Most itineraries include a full day of cruising in Glacier Bay National Park, near Juneau, or near Hubbard Glacier or Sawyer Glacier. Many routes also include a day sailing through the hauntingly beautiful canals of the Misty Fjords National Monument outside of Ketchikan, an area of primeval wilderness and 3,000-foot high rocks sprouting from the ocean.
How do I get to port? Do the ships pull right into the action, or do I need to take some kind of transportation to most of the sights?
Photo by CREATISTA/Thinkstock
On Alaska cruises, your ship will either dock right in town or anchor very close by, unlike in Europe and Asia, where your ship can be tied up hours from the top sights. The vast majority of popular natural attractions and excursions are no more than 30 minutes from the ship docks and are often within walking distance. The main ports are bustling during busy summer days; there is no shortage of T-shirt shops, jewelry stores, pubs selling fried halibut (yum) and chips, and cold local beer, but ports in Alaska still manage to retain a rugged, pioneer feel untarnished by commercialism.
What are the excursions like?
Photo by Royal Caribbean
Alaska is about getting out into nature for those once in-a-lifetime experiences. Here's a look at the type of shore tours offered in some of the most popular ports:
What to Do in Juneau:
Alaska's state capital sits at the base of Mount Roberts; explore the nearby ice fields of Mendenhall Glacier or take the tram up to the top of Mount Roberts for spectacular views of the harbor. Or kayak in nearby Auke Bay to soak up the beautiful scenery of the area and maybe spot seals and eagles as you're paddling around.
What to Do in Skagway:
Charming Skagway is all about the legacy of the Klondike Gold Rush; it was the place prospectors converged more than a century ago to seek their fortunes in the snowy mountains about the town. From Skagway, take a ride on the White Pass & Yukon Route narrow-gauge railway (the same one that took prospectors to the Yukon gold fields 100 years ago), or sign up for the mostly downhill 15-mile bike ride along the scenic Klondike Highway with endless views of snowcapped peaks.
What to Do in Ketchikan:
It might be the rainiest port of the Inside Passage, but don't let that stop you from checking out Ketchikan's totem poles, salmon, and flight-seeing opportunities over the Misty Fjords National Monument. From Ketchikan, the Misty Fjords flight-seeing tour will give you aerial views of rocks rising 3,000 feet from the sea. The grand finale is when the floatplane actually lands on a wilderness lake for a quick look around. Juneau is also a great port for flight-seeing tours, many flying over the nearby ice fields.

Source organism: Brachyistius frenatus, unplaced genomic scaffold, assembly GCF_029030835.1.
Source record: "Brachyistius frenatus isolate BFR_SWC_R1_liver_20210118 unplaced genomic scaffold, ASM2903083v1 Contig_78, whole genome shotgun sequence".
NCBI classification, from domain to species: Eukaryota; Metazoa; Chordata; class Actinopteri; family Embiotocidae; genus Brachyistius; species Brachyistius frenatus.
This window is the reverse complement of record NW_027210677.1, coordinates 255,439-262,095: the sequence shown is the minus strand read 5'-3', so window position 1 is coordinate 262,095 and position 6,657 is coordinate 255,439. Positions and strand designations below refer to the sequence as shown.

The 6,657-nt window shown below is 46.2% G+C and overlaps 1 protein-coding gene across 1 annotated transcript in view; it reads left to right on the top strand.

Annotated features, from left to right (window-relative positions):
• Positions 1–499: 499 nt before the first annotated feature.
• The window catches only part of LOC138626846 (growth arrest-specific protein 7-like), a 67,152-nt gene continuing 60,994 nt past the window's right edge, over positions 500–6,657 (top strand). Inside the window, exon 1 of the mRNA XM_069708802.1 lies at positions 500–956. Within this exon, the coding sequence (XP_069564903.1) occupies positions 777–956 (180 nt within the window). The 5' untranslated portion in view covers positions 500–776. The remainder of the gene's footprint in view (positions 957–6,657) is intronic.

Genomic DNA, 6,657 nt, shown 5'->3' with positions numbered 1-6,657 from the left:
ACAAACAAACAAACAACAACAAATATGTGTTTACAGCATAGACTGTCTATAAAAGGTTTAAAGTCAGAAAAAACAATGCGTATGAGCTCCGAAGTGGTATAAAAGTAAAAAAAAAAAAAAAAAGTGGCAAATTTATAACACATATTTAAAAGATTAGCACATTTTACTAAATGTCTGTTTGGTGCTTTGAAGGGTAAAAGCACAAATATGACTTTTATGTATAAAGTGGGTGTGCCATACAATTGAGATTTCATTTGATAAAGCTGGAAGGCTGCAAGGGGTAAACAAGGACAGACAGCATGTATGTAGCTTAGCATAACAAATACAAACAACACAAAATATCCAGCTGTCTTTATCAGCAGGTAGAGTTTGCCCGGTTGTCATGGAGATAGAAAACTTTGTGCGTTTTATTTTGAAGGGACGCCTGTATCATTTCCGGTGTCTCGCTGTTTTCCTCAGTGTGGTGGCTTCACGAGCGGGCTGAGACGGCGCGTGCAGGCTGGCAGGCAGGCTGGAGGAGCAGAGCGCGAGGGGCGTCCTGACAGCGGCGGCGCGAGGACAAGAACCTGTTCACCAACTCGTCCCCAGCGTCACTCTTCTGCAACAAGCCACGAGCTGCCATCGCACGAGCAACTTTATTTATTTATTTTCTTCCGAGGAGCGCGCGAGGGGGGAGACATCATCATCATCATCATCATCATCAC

What to Do in Seward:
One of the ports located in the Gulf of Alaska, Seward is a great port for exploring the outdoors. A mountain biking tour of the area will take you past Fort William H. Seward and then on through the natural beauty of the Chikat River estuary.
What should I pack for a cruise to Alaska?
Photo by Bryan Faust / Thinkstock
When it comes to packing for a cruise to Alaska, here are the most important things to remember: wear layers and pack rain gear. Temperatures can fluctuate 20 degrees in a day (from the 50s to the 70s) and rain is frequent, especially in ports like Ketchikan. Rarely are excursions canceled due to weather, so be prepared for anything. Also pack gear that you would wear to go hiking, such as waterproof hiking boots and pants. If you know you want to go halibut fishing, pack an extra set of waterproof clothes because you will certainly smell of fish once you're done. If you're more of a fly fisher, pack a mosquito net for your head (you can thank us later).
One thing cruisers tend to forget in Alaska is binoculars. Carry them with you at all times, both on and off the ship. And if you're a light sleeper, pack an eye mask. It never really gets dark in Alaska in the summer, which is why it has been nicknamed the land of the midnight sun.
Pack a backpack, and carry it with you when you get off of the ship. Most of the excursions are active, so you'll want to carry water and have a place to store your clothes once the temperatures start warming up.
Big Ships vs. Small Ships in Alaska
Photo by Holland America Line
Small ships (including those of Un-Cruise Adventures, Alaskan Dream Cruises, and Lindblad Expeditions) can nip into secluded bays, narrow fjords, and shallow spots (including Misty Fjords, Tidal Inlet, Icy Strait, South Sandy Cove, and more) the mega ships couldn't dream of getting into; in some cases you'll be able to literally lean over the railing and touch a fjord wall or a bobbing bergy bit. Small ships are an intimate way to experience Alaska and the best way to spot wildlife grazing along the shoreline of the Inside Passage.
On the other hand, while large ships can't get as close to the shoreline, they're so jam-packed with things to do onboard (from spas, casinos and kids playrooms to movie theaters and ice-skating rinks) that they're a destination in and of themselves. Many cruise lines in Alaska also have an onboard naturalist who teaches cruisers about the ports and areas they're cruising by.